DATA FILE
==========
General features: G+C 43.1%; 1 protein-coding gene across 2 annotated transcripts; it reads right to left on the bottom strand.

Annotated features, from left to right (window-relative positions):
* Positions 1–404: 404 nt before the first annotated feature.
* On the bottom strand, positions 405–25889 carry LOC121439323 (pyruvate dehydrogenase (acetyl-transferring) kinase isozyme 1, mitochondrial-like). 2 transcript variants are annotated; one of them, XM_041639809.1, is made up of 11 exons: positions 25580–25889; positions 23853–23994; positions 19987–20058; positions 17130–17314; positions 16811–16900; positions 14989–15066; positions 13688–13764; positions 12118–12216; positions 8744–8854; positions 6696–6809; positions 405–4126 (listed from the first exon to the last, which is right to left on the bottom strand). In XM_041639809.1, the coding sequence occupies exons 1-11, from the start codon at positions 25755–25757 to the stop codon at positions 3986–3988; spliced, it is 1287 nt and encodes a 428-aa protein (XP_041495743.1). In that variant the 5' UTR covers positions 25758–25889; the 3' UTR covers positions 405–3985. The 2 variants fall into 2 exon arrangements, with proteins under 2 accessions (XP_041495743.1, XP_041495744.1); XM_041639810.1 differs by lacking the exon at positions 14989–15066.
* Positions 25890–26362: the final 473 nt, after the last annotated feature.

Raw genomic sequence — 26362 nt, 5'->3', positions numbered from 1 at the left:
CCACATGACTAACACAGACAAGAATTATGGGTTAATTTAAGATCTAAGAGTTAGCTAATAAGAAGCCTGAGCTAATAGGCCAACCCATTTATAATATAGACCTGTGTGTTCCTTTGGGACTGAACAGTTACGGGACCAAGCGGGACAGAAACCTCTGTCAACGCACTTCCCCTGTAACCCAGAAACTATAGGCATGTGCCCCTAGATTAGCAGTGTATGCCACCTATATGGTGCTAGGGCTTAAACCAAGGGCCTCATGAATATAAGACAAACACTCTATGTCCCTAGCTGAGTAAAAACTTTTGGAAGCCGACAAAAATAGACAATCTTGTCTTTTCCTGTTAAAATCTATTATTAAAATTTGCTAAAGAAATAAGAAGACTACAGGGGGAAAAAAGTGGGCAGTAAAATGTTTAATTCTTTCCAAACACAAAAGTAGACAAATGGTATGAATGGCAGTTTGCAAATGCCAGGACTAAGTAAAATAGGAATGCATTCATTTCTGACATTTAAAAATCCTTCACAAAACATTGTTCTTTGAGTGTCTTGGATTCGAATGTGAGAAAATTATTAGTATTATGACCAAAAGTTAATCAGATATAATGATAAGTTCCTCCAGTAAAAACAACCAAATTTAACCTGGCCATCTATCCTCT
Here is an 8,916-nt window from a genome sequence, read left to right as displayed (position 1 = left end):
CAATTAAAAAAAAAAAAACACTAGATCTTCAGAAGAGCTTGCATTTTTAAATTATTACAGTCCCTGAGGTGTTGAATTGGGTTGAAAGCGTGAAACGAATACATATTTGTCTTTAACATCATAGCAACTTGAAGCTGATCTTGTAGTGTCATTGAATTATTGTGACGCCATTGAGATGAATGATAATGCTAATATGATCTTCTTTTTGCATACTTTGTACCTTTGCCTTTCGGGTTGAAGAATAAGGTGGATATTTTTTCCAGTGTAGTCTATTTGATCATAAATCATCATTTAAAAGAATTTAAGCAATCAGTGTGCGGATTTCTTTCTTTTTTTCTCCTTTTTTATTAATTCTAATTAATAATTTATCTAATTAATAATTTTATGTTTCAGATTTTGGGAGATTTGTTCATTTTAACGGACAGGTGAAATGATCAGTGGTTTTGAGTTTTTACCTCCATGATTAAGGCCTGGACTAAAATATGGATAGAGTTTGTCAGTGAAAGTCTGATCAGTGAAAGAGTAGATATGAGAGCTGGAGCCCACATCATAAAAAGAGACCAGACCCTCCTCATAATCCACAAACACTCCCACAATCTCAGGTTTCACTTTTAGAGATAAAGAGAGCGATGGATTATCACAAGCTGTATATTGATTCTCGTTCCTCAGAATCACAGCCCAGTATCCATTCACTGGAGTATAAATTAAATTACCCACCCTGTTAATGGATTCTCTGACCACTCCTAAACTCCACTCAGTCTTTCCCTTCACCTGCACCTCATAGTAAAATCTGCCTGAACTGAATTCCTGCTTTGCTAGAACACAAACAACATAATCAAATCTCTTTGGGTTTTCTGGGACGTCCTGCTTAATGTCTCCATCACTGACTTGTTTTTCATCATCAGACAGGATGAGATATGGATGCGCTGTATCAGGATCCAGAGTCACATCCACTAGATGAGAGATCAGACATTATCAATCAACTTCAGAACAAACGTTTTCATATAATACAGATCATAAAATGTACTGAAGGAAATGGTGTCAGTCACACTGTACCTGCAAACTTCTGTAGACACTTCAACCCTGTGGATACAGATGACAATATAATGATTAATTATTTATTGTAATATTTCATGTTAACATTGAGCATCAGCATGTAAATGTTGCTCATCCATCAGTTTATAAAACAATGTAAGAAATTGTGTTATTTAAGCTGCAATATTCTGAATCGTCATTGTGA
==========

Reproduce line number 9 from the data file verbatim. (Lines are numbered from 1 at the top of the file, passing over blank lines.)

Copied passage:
CAATTAAAAAAAAAAAAACACTAGATCTTCAGAAGAGCTTGCATTTTTAAATTATTACAGTCCCTGAGGTGTTGAATTGGGTTGAAAGCGTGAAACGAATACATATTTGTCTTTAACATCATAGCAACTTGAAGCTGATCTTGTAGTGTCATTGAATTATTGTGACGCCATTGAGATGAATGATAATGCTAATATGATCTTCTTTTTGCATACTTTGTACCTTTGCCTTTCGGGTTGAAGAATAAGGTGGATATTTTTTCCAGTGTAGTCTATTTGATCATAAATCATCATTTAAAAGAATTTAAGCAATCAGTGTGCGGATTTCTTTCTTTTTTTCTCCTTTTTTATTAATTCTAATTAATAATTTATCTAATTAATAATTTTATGTTTCAGATTTTGGGAGATTTGTTCATTTTAACGGACAGGTGAAATGATCAGTGGTTTTGAGTTTTTACCTCCATGATTAAGGCCTGGACTAAAATATGGATAGAGTTTGTCAGTGAAAGTCTGATCAGTGAAAGAGTAGATATGAGAGCTGGAGCCCACATCATAAAAAGAGACCAGACCCTCCTCATAATCCACAAACACTCCCACAATCTCAGGTTTCACTTTTAGAGATAAAGAGAGCGATGGATTATCACAAGCTGTATATTGATTCTCGTTCCTCAGAATCACAGCCCAGTATCCATTCACTGGAGTATAAATTAAATTACCCACCCTGTTAATGGATTCTCTGACCACTCCTAAACTCCACTCAGTCTTTCCCTTCACCTGCACCTCATAGTAAAATCTGCCTGAACTGAATTCCTGCTTTGCTAGAACACAAACAACATAATCAAATCTCTTTGGGTTTTCTGGGACGTCCTGCTTAATGTCTCCATCACTGACTTGTTTTTCATCATCAGACAGGATGAGATATGGATGCGCTGTATCAGGATCCAGAGTCACATCCACTAGATGAGAGATCAGACATTATCAATCAACTTCAGAACAAACGTTTTCATATAATACAGATCATAAAATGTACTGAAGGAAATGGTGTCAGTCACACTGTACCTGCAAACTTCTGTAGACACTTCAACCCTGTGGATACAGATGACAATATAATGATTAATTATTTATTGTAATATTTCATGTTAACATTGAGCATCAGCATGTAAATGTTGCTCATCCATCAGTTTATAAAACAATGTAAGAAATTGTGTTATTTAAGCTGCAATATTCTGAATCGTCATTGTGA